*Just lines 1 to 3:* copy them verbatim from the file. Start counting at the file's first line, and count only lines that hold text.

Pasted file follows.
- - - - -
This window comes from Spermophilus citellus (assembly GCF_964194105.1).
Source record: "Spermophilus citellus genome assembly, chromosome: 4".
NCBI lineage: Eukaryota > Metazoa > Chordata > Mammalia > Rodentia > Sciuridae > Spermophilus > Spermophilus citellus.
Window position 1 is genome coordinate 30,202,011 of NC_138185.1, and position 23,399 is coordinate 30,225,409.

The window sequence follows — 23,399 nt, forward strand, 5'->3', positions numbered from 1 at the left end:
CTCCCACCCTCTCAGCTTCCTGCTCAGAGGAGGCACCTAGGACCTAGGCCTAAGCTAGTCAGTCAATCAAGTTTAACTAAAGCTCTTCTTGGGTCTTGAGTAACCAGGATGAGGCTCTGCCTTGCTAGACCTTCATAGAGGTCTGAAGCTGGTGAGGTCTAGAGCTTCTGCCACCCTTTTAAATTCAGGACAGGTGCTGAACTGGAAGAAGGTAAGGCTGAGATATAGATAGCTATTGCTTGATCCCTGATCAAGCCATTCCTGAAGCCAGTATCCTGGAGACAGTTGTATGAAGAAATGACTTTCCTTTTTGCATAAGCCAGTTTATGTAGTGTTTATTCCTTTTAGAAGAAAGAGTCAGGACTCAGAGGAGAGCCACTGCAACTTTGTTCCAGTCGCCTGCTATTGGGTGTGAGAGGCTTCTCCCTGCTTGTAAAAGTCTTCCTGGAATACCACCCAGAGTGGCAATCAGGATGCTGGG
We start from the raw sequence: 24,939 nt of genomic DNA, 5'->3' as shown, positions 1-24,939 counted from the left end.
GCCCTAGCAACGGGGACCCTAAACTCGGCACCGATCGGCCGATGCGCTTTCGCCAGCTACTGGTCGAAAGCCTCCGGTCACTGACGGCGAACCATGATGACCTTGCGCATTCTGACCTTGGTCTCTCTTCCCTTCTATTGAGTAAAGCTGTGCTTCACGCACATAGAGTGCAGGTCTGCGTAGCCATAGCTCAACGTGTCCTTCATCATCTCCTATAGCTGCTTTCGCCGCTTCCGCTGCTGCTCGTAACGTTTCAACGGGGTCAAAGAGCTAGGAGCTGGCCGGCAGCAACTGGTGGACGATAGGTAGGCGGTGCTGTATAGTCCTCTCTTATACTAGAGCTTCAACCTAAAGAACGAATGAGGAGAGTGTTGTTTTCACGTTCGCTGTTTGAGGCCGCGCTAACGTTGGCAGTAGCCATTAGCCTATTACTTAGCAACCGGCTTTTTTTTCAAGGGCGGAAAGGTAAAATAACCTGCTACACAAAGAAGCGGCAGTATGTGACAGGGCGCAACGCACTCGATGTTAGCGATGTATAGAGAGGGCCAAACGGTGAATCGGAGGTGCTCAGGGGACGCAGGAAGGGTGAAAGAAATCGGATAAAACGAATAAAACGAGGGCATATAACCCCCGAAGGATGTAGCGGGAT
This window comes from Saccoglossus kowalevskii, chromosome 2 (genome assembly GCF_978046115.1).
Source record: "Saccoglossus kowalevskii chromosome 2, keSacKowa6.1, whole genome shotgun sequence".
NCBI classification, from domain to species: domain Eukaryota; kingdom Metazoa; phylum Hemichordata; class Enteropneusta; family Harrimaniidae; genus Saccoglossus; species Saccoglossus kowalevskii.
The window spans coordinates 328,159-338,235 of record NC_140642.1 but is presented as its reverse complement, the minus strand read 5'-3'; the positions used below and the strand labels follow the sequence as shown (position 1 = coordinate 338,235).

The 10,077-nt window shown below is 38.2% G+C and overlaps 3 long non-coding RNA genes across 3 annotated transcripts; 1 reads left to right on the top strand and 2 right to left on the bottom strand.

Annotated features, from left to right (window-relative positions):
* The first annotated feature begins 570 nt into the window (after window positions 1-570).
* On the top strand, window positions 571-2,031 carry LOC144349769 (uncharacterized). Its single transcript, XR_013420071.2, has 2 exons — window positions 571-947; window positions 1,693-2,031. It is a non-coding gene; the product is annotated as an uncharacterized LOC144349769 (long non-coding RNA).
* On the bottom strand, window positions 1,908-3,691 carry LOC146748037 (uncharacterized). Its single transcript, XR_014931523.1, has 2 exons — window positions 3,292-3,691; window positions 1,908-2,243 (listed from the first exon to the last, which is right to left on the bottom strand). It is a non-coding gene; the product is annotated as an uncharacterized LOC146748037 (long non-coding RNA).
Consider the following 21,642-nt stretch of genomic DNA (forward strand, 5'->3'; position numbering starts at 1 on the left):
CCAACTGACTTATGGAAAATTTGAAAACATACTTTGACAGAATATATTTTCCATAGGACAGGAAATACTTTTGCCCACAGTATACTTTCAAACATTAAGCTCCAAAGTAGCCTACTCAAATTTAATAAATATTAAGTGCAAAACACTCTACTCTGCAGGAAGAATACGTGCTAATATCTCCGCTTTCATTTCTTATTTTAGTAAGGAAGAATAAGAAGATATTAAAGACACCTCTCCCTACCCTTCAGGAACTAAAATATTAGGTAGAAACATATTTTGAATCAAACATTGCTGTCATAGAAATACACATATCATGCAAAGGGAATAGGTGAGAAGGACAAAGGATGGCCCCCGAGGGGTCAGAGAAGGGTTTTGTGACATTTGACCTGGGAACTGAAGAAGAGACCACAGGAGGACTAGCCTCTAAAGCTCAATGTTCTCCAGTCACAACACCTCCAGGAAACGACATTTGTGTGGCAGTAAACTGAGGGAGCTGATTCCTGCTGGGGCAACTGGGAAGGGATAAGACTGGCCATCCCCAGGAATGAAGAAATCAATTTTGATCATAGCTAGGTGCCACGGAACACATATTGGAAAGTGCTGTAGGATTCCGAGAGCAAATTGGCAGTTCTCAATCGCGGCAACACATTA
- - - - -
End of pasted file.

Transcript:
This window comes from Spermophilus citellus (assembly GCF_964194105.1).
Source record: "Spermophilus citellus genome assembly, chromosome: 4".
NCBI lineage: Eukaryota > Metazoa > Chordata > Mammalia > Rodentia > Sciuridae > Spermophilus > Spermophilus citellus.